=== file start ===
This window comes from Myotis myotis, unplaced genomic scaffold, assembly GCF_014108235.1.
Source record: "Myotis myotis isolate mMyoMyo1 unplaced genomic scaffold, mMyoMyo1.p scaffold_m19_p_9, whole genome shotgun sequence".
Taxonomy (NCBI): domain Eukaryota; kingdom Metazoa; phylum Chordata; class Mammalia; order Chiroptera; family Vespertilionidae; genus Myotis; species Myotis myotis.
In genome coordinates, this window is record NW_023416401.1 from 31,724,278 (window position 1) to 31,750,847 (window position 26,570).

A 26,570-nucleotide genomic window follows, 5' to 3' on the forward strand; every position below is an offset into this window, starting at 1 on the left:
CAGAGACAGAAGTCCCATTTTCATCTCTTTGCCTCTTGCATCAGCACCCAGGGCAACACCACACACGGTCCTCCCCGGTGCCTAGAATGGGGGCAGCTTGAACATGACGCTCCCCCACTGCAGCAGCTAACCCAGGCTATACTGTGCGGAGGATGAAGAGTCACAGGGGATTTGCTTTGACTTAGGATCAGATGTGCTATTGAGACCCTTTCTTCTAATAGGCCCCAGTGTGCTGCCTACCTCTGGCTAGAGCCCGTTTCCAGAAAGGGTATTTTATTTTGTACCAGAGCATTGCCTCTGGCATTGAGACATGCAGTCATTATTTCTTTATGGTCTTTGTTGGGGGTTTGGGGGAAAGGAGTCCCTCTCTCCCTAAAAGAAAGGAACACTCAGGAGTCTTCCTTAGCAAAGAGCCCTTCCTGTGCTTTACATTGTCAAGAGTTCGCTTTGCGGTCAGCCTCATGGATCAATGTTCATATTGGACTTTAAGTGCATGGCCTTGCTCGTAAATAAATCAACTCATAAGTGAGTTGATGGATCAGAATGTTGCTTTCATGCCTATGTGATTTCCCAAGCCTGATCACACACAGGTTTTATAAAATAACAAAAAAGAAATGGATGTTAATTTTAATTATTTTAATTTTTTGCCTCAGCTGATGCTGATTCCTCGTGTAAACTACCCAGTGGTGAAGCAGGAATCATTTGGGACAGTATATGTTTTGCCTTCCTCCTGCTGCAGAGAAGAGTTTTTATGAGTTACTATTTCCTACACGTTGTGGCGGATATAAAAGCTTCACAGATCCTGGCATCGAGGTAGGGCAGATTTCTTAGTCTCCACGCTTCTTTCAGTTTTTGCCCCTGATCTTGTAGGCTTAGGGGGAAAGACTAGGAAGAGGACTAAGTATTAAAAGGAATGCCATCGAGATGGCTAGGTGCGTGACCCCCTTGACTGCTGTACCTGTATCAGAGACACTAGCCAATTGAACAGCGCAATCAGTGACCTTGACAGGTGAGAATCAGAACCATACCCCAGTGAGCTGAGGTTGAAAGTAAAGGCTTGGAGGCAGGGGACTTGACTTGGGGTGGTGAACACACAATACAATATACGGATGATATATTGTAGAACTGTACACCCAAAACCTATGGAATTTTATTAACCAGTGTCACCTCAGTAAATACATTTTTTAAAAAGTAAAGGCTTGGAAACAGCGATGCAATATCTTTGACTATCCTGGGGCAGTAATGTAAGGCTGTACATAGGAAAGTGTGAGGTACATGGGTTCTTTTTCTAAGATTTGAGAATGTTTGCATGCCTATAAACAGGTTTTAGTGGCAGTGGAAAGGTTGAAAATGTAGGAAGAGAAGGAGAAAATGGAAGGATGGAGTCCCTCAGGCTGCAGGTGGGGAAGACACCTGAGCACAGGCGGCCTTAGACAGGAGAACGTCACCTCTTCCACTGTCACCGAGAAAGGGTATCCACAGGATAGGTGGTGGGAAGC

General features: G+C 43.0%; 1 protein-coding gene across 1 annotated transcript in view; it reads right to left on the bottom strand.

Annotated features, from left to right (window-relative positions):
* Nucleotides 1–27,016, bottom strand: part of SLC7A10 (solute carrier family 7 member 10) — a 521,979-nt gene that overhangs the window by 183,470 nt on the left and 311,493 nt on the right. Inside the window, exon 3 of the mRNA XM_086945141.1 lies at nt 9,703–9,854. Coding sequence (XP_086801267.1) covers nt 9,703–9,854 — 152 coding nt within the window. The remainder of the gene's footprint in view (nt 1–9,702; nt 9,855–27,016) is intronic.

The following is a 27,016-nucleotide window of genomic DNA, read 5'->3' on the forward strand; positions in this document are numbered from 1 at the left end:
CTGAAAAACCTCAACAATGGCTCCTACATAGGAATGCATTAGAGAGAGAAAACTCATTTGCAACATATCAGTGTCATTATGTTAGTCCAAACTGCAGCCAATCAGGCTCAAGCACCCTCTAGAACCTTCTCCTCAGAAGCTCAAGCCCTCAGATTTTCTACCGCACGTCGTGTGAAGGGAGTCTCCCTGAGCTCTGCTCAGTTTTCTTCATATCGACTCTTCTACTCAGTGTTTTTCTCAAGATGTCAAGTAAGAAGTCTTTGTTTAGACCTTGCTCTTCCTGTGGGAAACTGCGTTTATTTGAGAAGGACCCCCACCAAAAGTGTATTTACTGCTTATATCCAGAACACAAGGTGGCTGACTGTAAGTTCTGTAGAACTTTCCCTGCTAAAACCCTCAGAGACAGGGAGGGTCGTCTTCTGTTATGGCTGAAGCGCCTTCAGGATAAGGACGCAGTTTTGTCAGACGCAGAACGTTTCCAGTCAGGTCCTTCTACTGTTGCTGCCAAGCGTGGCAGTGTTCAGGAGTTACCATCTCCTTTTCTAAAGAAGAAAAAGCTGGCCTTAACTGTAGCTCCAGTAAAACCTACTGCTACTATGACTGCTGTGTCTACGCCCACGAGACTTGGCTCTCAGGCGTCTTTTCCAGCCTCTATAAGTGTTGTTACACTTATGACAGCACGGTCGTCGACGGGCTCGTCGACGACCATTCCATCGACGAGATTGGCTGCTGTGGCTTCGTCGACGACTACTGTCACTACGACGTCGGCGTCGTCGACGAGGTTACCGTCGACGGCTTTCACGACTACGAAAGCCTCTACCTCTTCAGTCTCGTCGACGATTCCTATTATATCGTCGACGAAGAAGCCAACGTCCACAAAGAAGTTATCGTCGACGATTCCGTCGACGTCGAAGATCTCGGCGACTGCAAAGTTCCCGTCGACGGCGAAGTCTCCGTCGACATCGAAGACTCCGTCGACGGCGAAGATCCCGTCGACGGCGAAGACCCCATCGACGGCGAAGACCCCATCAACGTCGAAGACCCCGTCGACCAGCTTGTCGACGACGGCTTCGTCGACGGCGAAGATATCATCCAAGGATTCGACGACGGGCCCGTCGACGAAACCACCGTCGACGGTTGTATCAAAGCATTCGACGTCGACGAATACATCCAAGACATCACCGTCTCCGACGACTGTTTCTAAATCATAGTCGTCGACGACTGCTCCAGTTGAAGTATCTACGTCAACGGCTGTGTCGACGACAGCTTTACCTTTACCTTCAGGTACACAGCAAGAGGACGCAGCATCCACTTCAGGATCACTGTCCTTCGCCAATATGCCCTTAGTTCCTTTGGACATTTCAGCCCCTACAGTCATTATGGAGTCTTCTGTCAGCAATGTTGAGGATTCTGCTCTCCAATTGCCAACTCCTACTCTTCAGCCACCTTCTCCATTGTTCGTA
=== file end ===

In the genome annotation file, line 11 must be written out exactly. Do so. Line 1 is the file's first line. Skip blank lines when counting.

CTGAAAAACCTCAACAATGGCTCCTACATAGGAATGCATTAGAGAGAGAAAACTCATTTGCAACATATCAGTGTCATTATGTTAGTCCAAACTGCAGCCAATCAGGCTCAAGCACCCTCTAGAACCTTCTCCTCAGAAGCTCAAGCCCTCAGATTTTCTACCGCACGTCGTGTGAAGGGAGTCTCCCTGAGCTCTGCTCAGTTTTCTTCATATCGACTCTTCTACTCAGTGTTTTTCTCAAGATGTCAAGTAAGAAGTCTTTGTTTAGACCTTGCTCTTCCTGTGGGAAACTGCGTTTATTTGAGAAGGACCCCCACCAAAAGTGTATTTACTGCTTATATCCAGAACACAAGGTGGCTGACTGTAAGTTCTGTAGAACTTTCCCTGCTAAAACCCTCAGAGACAGGGAGGGTCGTCTTCTGTTATGGCTGAAGCGCCTTCAGGATAAGGACGCAGTTTTGTCAGACGCAGAACGTTTCCAGTCAGGTCCTTCTACTGTTGCTGCCAAGCGTGGCAGTGTTCAGGAGTTACCATCTCCTTTTCTAAAGAAGAAAAAGCTGGCCTTAACTGTAGCTCCAGTAAAACCTACTGCTACTATGACTGCTGTGTCTACGCCCACGAGACTTGGCTCTCAGGCGTCTTTTCCAGCCTCTATAAGTGTTGTTACACTTATGACAGCACGGTCGTCGACGGGCTCGTCGACGACCATTCCATCGACGAGATTGGCTGCTGTGGCTTCGTCGACGACTACTGTCACTACGACGTCGGCGTCGTCGACGAGGTTACCGTCGACGGCTTTCACGACTACGAAAGCCTCTACCTCTTCAGTCTCGTCGACGATTCCTATTATATCGTCGACGAAGAAGCCAACGTCCACAAAGAAGTTATCGTCGACGATTCCGTCGACGTCGAAGATCTCGGCGACTGCAAAGTTCCCGTCGACGGCGAAGTCTCCGTCGACATCGAAGACTCCGTCGACGGCGAAGATCCCGTCGACGGCGAAGACCCCATCGACGGCGAAGACCCCATCAACGTCGAAGACCCCGTCGACCAGCTTGTCGACGACGGCTTCGTCGACGGCGAAGATATCATCCAAGGATTCGACGACGGGCCCGTCGACGAAACCACCGTCGACGGTTGTATCAAAGCATTCGACGTCGACGAATACATCCAAGACATCACCGTCTCCGACGACTGTTTCTAAATCATAGTCGTCGACGACTGCTCCAGTTGAAGTATCTACGTCAACGGCTGTGTCGACGACAGCTTTACCTTTACCTTCAGGTACACAGCAAGAGGACGCAGCATCCACTTCAGGATCACTGTCCTTCGCCAATATGCCCTTAGTTCCTTTGGACATTTCAGCCCCTACAGTCATTATGGAGTCTTCTGTCAGCAATGTTGAGGATTCTGCTCTCCAATTGCCAACTCCTACTCTTCAGCCACCTTCTCCATTGTTCGTA